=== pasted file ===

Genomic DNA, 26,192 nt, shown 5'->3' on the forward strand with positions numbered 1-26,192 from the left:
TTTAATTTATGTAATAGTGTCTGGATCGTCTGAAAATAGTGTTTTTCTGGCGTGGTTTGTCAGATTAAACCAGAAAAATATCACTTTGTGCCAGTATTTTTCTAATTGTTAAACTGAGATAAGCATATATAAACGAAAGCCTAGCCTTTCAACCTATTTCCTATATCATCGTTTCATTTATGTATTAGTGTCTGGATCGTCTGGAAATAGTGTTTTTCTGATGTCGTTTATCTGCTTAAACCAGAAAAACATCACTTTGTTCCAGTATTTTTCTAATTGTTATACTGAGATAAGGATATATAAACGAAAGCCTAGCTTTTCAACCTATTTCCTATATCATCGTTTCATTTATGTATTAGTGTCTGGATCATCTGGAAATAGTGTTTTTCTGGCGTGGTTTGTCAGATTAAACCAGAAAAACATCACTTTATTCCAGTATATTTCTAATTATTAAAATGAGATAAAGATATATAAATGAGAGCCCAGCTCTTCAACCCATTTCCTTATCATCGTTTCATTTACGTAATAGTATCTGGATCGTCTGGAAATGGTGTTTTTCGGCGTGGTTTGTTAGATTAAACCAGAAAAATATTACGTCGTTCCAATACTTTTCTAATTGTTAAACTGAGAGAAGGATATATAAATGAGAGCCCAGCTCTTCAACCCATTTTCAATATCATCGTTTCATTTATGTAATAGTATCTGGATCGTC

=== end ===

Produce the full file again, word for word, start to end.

Genomic DNA, 26,192 nt, shown 5'->3' on the forward strand with positions numbered 1-26,192 from the left:
TTTAATTTATGTAATAGTGTCTGGATCGTCTGAAAATAGTGTTTTTCTGGCGTGGTTTGTCAGATTAAACCAGAAAAATATCACTTTGTGCCAGTATTTTTCTAATTGTTAAACTGAGATAAGCATATATAAACGAAAGCCTAGCCTTTCAACCTATTTCCTATATCATCGTTTCATTTATGTATTAGTGTCTGGATCGTCTGGAAATAGTGTTTTTCTGATGTCGTTTATCTGCTTAAACCAGAAAAACATCACTTTGTTCCAGTATTTTTCTAATTGTTATACTGAGATAAGGATATATAAACGAAAGCCTAGCTTTTCAACCTATTTCCTATATCATCGTTTCATTTATGTATTAGTGTCTGGATCATCTGGAAATAGTGTTTTTCTGGCGTGGTTTGTCAGATTAAACCAGAAAAACATCACTTTATTCCAGTATATTTCTAATTATTAAAATGAGATAAAGATATATAAATGAGAGCCCAGCTCTTCAACCCATTTCCTTATCATCGTTTCATTTACGTAATAGTATCTGGATCGTCTGGAAATGGTGTTTTTCGGCGTGGTTTGTTAGATTAAACCAGAAAAATATTACGTCGTTCCAATACTTTTCTAATTGTTAAACTGAGAGAAGGATATATAAATGAGAGCCCAGCTCTTCAACCCATTTTCAATATCATCGTTTCATTTATGTAATAGTATCTGGATCGTC